Populations and Ecosystems
Populations and Ecosystems
Structure of ecosystems
: feeding levels
Herbivores: Primary consumers
carnivores: secondary consumers
omnivores: primary and secondary consumers
- the changes that an ecosystem undergoes through time.
: The number and diversity of species that coexsist in an ecosystem.
Example: jungle vs desert
Structure of populations
: environmental conditions that limit the growth, abundance, or distribution of an organism or a population of organisms in an ecosystem.
boundaries of Geographic Range
: the ability of a plant species to spread throughout a geographic area. Example in photo is the geographic range of hibiscus plants:
Example: Geographic range of saguaro cactus:
: Example: swamps cannot support cacti, deserts cannot support mangroves
lack of warm winters
Tropical plants die when too cold:
- lack of space limits growth
Local demographic distribution
: when there is no obvious, identifiable pattern to the position of individuals:
: when the spaces between the plants are either large, or small., but rarely average:
: when the individuals are evenly spaced from their neighbors. *usually on plantations or in orchards:
aka demography: the relative proportions of young, middle age and old plants
: the length of time from the birth of one individual to the birth of it's offspring.
annual: short generation time of 1 year or less
perennial: several years old before producing first offspring
intrinsic rate of natural increase/biotic potential
: the number of offspring produced that actually live long enough to reproduce under ideal conditions.
biotic potential =/= number of seeds produced
Plants in relationships to their habitats
: a set of conditions in which an organism completes it's lifestyle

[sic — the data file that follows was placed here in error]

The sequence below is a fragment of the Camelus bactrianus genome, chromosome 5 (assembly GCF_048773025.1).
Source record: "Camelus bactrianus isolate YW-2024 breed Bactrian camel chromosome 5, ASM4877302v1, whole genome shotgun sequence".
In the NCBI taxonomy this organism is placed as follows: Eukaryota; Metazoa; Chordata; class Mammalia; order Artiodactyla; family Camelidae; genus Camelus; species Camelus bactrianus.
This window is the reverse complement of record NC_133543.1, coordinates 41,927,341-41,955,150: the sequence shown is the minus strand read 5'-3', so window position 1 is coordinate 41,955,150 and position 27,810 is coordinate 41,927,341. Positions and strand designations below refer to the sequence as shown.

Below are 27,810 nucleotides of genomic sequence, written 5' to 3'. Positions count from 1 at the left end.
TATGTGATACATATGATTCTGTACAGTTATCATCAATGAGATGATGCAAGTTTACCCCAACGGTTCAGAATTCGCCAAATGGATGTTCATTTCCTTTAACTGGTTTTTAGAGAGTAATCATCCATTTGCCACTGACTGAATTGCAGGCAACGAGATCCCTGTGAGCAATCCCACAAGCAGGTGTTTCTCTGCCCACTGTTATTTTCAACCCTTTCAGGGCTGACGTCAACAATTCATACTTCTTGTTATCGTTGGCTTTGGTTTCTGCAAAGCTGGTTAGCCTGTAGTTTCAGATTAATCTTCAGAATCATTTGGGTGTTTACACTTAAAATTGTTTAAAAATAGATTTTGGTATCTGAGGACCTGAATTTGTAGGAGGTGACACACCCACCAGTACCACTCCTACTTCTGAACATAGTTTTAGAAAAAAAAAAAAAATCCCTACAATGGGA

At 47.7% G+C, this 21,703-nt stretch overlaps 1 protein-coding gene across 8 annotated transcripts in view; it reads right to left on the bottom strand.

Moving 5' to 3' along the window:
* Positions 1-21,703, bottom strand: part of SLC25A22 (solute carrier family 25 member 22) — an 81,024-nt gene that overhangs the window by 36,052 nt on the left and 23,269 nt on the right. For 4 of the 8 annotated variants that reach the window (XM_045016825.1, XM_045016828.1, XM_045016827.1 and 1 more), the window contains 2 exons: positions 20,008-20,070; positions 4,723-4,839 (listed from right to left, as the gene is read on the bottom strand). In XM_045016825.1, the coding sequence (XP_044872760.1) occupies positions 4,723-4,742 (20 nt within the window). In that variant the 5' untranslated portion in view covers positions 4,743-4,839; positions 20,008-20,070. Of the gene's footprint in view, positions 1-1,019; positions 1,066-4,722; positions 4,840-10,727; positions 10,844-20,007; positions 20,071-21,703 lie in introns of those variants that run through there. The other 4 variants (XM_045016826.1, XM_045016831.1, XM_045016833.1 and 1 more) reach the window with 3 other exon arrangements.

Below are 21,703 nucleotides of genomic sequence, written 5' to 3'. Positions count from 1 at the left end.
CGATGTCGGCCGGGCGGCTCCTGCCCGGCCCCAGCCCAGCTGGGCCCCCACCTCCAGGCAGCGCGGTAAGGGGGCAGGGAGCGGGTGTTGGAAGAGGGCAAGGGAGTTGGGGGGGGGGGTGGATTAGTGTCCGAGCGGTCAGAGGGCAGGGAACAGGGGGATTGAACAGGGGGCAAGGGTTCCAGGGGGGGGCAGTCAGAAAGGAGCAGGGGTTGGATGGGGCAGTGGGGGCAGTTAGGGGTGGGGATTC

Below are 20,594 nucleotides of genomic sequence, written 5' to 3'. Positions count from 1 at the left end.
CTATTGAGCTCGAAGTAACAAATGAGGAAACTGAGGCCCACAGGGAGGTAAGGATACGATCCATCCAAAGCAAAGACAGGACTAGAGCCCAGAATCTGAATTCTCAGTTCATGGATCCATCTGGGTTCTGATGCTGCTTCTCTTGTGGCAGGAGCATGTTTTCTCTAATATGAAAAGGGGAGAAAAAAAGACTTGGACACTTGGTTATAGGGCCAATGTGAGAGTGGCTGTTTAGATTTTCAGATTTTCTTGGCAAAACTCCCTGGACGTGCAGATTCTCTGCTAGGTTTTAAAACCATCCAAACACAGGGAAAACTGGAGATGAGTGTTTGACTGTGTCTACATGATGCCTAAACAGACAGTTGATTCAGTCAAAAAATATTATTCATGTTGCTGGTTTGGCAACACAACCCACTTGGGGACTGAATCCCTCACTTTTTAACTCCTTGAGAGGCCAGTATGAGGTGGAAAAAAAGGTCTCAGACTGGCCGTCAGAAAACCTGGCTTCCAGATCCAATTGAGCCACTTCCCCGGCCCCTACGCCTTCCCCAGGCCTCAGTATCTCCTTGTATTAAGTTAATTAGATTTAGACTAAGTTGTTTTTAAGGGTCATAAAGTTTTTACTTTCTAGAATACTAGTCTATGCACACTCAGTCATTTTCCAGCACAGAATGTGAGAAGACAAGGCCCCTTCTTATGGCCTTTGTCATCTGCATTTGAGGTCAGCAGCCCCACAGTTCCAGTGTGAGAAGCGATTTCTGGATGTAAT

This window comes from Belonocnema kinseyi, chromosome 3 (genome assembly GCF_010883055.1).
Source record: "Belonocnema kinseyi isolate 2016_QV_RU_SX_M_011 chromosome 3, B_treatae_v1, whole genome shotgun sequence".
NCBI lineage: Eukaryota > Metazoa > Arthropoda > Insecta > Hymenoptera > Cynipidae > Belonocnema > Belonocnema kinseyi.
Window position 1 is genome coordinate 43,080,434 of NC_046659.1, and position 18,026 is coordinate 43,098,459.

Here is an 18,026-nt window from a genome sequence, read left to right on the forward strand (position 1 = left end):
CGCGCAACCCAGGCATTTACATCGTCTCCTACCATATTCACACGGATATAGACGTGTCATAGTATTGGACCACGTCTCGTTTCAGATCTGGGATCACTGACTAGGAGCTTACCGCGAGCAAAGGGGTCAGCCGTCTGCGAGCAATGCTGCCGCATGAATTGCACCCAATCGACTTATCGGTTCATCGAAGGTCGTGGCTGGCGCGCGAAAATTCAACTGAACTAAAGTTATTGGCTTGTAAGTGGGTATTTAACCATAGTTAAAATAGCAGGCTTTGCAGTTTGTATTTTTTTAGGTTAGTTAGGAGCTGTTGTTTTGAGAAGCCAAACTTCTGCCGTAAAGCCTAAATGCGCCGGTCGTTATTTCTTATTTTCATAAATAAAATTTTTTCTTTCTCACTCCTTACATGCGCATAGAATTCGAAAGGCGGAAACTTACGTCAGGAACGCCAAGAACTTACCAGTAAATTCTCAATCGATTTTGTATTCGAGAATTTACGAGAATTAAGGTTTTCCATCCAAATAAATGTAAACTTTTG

: a biological community of interacting organisms and their physical environment.
Abiotic components: non-living chemical and physical parts of the environment that affect living organisms and the functioning of ecosystems
: a vertical section of the soil that is exposed by a soil pit.
: first plants to invade a new soil . Usually hardy. usually begin a chain of ecological succession that ultimately leads to a more biodiverse steady-state ecosystem
: the weather conditions prevailing in an area in general or over a long period.
Av'g temp of a habitat is less important as it's extremes: exactly how hot summers are, exactly how cold winters are
- each plant has it's own tolerance range, which determines where it lives. Tropical rainforest plants cannot handle the cold, wet winters of the deciduous rainforests of Oregon and Washington state.
Desert plants and swamp plants usually cannot switch places based on the root systems, as well as stomatal density and respiration rates of each
: some plants do better in humid environments rather than in non-humid environments
humidity loving plant
dry loving plant
Latitude and altitude
change the total daylight hours:
change the soil makeup
not fully shielded by Ozone layer and water vapor
physiological drought is frequent as water is frozen in the form of ice and snow
: natural phenomena that produce a significant & radical change in an ecosystem dramatically
biotic components: the living things that shape an ecosystem.
Things that affect the biotic ecosystem
the plant itself
Other plant species
Mutualism: symbiosis that is beneficial to both organisms involved.
competition: interaction between organisms, populations, or species, in which birth, growth and death depend on gaining a share of a limited environmental resource.
Filling a niche: The role or function of an organism or species in an ecosystem.
Competitive exclusion: two species that compete for the exact same resources cannot stably coexist.
organisms other than plants
: all components of a habitat whether they have a known or an unknown effect
Omnivores can eat both primary consumers and primary producers